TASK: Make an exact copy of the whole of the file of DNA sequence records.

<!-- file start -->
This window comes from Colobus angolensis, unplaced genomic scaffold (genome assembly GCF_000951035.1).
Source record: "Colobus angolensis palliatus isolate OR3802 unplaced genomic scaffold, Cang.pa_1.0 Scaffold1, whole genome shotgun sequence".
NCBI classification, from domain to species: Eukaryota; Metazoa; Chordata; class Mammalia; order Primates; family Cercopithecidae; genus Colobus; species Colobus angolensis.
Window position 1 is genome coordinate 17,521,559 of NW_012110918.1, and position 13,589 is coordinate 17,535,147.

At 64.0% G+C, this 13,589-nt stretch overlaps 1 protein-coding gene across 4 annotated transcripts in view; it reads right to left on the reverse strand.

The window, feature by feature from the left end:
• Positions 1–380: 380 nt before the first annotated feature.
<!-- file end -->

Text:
This window comes from Colobus angolensis, unplaced genomic scaffold (genome assembly GCF_000951035.1).
Source record: "Colobus angolensis palliatus isolate OR3802 unplaced genomic scaffold, Cang.pa_1.0 Scaffold1, whole genome shotgun sequence".
NCBI classification, from domain to species: Eukaryota; Metazoa; Chordata; class Mammalia; order Primates; family Cercopithecidae; genus Colobus; species Colobus angolensis.
Window position 1 is genome coordinate 17,521,559 of NW_012110918.1, and position 13,589 is coordinate 17,535,147.

At 64.0% G+C, this 13,589-nt stretch overlaps 1 protein-coding gene across 4 annotated transcripts in view; it reads right to left on the reverse strand.

The window, feature by feature from the left end:
• Positions 1–380: 380 nt before the first annotated feature.